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Old 28th July 2020, 15:22   #946
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re: The 5th-gen Honda City in India. EDIT: Review on page 62

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Originally Posted by CrAzY dRiVeR View Post
Especially when Creta SX and Seltos HTX are both equipped with Electronic Stability Control (ESC) and Vehicle Stability Management control (VSM).
Seltos HTX does not have ESC and VSM only the GT Line variants get them.
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Old 28th July 2020, 15:25   #947
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re: The 5th-gen Honda City in India. EDIT: Review on page 62

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Originally Posted by CrAzY dRiVeR View Post
Rollover is exaggerated on modern crossovers.!
Noted! But still hold 2 airbags against these otherwise excellent cars. I can't imagine driving peacefully through any of Delhi's intersection after paying 17 lakhs and knowing that there's nothing apart from the doors between me and a possible side-on collision with speeding signal-breaker.

I have literally seen a DTC bus ram into an i10 at the JLN signal, when the lights weren't working. Thankfully the bus wasn't going too fast and I don't think there was any fatality but these (lights not working; people jumping working lights at high speed) are everyday scenes in the Capital. Side/curtain airbags can be life-saving in these scenarios where you can be screwed due to someone else's negligence.

Kia and Hyundai, IMO, are playing an undignified game by forcing people to fork out for their top-most variants in order to get anything more than 2 airbags. Even the Honda City offers 4 airbags in VX variant.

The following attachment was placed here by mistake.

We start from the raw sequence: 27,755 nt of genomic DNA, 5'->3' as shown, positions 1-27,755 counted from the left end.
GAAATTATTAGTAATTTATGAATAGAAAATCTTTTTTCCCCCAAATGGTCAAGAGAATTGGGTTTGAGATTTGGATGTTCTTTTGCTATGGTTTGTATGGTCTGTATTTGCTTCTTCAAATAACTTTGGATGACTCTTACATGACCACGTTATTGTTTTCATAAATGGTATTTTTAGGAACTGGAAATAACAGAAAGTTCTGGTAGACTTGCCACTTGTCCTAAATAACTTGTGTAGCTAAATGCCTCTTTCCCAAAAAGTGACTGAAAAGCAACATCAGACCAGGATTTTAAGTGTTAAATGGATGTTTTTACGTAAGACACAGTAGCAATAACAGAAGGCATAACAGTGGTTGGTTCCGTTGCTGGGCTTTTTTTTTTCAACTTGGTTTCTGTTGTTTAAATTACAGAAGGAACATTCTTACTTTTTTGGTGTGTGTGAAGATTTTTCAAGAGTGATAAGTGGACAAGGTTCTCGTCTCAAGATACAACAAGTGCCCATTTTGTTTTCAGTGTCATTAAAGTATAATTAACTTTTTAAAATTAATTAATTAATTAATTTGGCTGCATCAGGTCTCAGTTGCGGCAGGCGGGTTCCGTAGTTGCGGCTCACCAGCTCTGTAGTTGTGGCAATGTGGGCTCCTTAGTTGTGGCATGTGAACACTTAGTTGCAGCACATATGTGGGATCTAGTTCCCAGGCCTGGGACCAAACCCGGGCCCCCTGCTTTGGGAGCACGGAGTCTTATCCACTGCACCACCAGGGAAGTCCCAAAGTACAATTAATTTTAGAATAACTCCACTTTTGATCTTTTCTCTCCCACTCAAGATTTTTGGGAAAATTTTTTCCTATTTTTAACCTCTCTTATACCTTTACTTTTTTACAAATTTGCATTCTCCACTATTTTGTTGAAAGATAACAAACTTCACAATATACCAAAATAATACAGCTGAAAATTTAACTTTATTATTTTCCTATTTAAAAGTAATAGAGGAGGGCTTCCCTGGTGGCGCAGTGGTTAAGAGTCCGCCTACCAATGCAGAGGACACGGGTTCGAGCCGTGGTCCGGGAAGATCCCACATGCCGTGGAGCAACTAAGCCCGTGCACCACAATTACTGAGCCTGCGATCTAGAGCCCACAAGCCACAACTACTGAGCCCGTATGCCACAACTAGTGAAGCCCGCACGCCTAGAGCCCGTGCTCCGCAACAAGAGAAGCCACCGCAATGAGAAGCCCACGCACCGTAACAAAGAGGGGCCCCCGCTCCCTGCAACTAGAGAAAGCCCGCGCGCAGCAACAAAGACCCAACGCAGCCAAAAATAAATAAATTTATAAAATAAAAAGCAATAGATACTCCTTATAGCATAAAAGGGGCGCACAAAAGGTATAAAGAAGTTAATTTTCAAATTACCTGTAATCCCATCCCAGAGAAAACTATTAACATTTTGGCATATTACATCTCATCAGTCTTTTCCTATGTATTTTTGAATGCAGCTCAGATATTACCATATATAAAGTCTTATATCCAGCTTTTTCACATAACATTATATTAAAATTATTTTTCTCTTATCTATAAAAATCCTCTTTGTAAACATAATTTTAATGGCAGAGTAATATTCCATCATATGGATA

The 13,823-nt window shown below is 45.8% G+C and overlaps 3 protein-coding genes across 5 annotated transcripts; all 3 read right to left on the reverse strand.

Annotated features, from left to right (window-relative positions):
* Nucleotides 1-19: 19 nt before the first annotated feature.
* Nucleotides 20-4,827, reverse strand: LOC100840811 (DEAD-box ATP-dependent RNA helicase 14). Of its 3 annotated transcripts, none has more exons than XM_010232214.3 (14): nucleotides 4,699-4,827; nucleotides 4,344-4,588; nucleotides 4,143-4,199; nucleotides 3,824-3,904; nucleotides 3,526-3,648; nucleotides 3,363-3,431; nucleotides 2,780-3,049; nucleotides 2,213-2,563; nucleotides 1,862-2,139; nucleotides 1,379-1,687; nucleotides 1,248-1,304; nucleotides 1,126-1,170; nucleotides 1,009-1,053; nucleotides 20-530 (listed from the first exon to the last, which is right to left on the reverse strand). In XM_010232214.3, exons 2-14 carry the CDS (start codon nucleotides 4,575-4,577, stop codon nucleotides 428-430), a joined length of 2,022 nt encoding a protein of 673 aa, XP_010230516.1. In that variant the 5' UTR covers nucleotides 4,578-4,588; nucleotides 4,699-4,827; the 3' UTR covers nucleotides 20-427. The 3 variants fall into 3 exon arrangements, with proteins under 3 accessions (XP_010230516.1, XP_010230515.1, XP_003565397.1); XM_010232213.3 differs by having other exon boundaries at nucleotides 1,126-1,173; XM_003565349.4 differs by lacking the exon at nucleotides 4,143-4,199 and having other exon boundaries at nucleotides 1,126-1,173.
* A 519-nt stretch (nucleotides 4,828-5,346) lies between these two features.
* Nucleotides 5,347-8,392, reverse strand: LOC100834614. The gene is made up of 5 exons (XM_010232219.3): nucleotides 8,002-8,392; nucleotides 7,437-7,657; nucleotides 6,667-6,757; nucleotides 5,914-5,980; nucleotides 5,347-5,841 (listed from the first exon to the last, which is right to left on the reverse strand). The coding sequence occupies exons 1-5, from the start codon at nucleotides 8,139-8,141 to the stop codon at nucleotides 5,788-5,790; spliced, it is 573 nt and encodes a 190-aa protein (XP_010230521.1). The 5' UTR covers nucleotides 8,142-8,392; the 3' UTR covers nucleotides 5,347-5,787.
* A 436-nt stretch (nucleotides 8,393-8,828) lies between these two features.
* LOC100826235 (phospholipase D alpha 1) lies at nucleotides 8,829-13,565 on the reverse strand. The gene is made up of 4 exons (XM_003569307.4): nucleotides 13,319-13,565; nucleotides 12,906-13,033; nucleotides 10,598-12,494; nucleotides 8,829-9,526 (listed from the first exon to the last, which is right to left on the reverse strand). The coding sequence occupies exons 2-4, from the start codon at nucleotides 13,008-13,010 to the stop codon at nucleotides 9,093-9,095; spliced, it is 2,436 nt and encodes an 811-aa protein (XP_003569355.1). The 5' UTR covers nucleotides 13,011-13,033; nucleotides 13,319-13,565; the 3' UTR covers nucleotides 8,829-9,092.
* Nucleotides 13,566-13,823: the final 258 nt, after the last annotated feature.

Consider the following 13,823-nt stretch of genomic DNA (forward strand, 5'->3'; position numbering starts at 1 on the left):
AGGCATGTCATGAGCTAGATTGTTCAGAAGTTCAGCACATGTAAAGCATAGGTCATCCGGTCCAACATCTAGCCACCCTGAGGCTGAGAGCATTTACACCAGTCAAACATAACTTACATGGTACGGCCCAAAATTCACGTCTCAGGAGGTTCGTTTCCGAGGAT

Last edited by iamitp : 28th July 2020 at 15:32.
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Old 28th July 2020, 15:40   #948
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re: The 5th-gen Honda City in India. EDIT: Review on page 62

Quote:
Originally Posted by GTO View Post
• Low seating doesn’t make ingress or egress easy for my senior-citizen Mum. Crossovers have a distinct advantage here.

• Stability at 120 km/h & beyond is mediocre. Sure, straight-line stability is fair and there is no nervousness. But on any undulating sections of the expressway or dips on highway roads, it sure got bouncy with ample vertical movement. The bounciness is like that of any Asian sedan from even 10 years back. Or closer home, the earlier generations of the Honda City – this is something Honda needs to master as there’s clearly been no progress since the 4th-gen car in this area. Even city flyovers taken at speed bring that “light Asian sedan” feeling & bounciness. At high speeds, expressway crosswinds do affect it. I can tell you that the 2020 Creta has superior high speed manners (I recently drove it on the exact same roads).

• At high speeds, the chassis & suspension simply don’t match the potent petrol engine. Weird that Honda ends up in such positions = with the new Civic, the engine doesn’t match the chassis and here, it’s vice versa.
I have kept only the parts in my quote from GTO's post that are a bit of a concern for me.

We have a late 2012 make-year, 2nd iteration of 3rd generation Honda City. It still operates like new, only in the looks department it is starting to show a bit of its age. In the 2nd iteration of the 3rd generation, Honda solved the problem of bottom scraping by raising the ground clearance (and/or firming up the suspension a bit). Our car doesn't touch the road-bumpers, even the tallest and steepest of them. I expect the new 5th generation City to do the same, if not improve on it. Now we also have a second car, a VW Polo GT TSI of February 2017. However, the second car is not being driven at all, it has only about 11k kms in more than 3 years life. Hence I was thinking, let us sell them both and buy a new relatively larger car, that will partly be driven by a chauffeur, and partly by me - perhaps in less than a year or six months from now when the Covid dust settles, we could go for this 5th generation Honda city in its VX or ZX MT avatar.